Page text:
Zinc lozenges are associated with shortening the duration of common cold episodes by up to 40%, according to research.
The evidence emerged from the combined results of 13 trials which tested the ability of zinc lozenges, which dissolve in the mouth and are widely available, to fight off colds.
Three of the studies showed taking daily doses of zinc acetate higher than 75 milligrams - more than is generally recommended - as soon as symptoms began, shortened colds by an average of 42 per cent.
Five others, using other types of zinc salt at doses greater than 75mg, resulted in a 20 per cent reduction. But five studies of doses lower than 75mg showed no benefit at all.
In several studies, zinc lozenges caused adverse effects, such as bad taste, but there is no evidence that zinc lozenges might cause long term harm. Furthermore, in the most recent trial on zinc acetate lozenges, there were no significant differences between the zinc and placebo groups in the occurrence of adverse effects although the daily dose of zinc was 92 mg.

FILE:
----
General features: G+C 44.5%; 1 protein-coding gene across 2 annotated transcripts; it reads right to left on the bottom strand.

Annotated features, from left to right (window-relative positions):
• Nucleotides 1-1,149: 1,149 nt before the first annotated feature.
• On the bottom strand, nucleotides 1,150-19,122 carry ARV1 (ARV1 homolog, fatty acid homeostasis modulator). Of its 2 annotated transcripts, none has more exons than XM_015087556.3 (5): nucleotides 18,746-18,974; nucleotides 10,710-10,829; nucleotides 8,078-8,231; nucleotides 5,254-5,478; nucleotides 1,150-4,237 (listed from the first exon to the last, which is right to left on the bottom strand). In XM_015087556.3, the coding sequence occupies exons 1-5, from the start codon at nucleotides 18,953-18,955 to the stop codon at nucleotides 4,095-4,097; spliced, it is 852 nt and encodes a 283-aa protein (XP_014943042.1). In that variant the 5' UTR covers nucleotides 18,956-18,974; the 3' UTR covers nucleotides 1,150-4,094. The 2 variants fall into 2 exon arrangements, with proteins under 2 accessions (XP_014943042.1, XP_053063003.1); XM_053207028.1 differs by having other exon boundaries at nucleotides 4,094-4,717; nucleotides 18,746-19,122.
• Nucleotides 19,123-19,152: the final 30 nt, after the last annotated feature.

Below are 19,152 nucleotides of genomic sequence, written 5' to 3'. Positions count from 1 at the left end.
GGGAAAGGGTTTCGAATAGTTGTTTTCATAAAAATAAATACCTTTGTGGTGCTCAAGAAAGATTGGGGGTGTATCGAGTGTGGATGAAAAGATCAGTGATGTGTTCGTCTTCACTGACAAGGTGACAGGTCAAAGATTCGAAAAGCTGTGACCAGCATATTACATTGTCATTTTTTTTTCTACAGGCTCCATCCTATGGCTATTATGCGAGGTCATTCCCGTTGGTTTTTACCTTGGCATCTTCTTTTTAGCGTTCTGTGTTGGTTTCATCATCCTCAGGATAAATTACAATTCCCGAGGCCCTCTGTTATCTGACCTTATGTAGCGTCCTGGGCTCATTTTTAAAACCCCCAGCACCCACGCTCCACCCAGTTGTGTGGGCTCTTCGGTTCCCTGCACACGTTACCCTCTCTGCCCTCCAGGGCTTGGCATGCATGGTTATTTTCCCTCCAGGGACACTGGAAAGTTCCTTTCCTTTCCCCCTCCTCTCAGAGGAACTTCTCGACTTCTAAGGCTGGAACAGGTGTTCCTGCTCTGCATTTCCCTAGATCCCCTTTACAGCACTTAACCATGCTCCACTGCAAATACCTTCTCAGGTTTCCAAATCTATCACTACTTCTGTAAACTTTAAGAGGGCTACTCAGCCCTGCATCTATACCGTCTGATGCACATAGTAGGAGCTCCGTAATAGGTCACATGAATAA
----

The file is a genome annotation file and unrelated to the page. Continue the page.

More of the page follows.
The author concluded that "since a large proportion of trial participants have remained without adverse effects, zinc lozenges might be useful for them as a treatment option for the common cold."
These studies also showed zinc is linked to shortening the duration of symptoms. More than 200 viruses are capable of causing the common cold, which is why it is almost impossible to gain complete immunity.
Zinc Is Vital for A Healthy body
Zinc is a key mineral for the immune system and is important for providing natural resistance against infections and diseases. It is also essential for healthy growth, wound healing and reproductive health.
Zinc is not stored in the body, although can be found in tissue and bones. Factors such as a poor diet, high-stress lifestyles, soil depletion and processing of foods can all lead to a zinc deficiency.
Rich sources of this vital mineral include shellfish, red meat, fish, eggs and pumpkin seeds.
Research Paper Details:
Harri H. Zinc Lozenges May Shorten the Duration of Colds: A Systematic Review. The Open Respiratory medicine Journal, 2011; 5 (1): 51.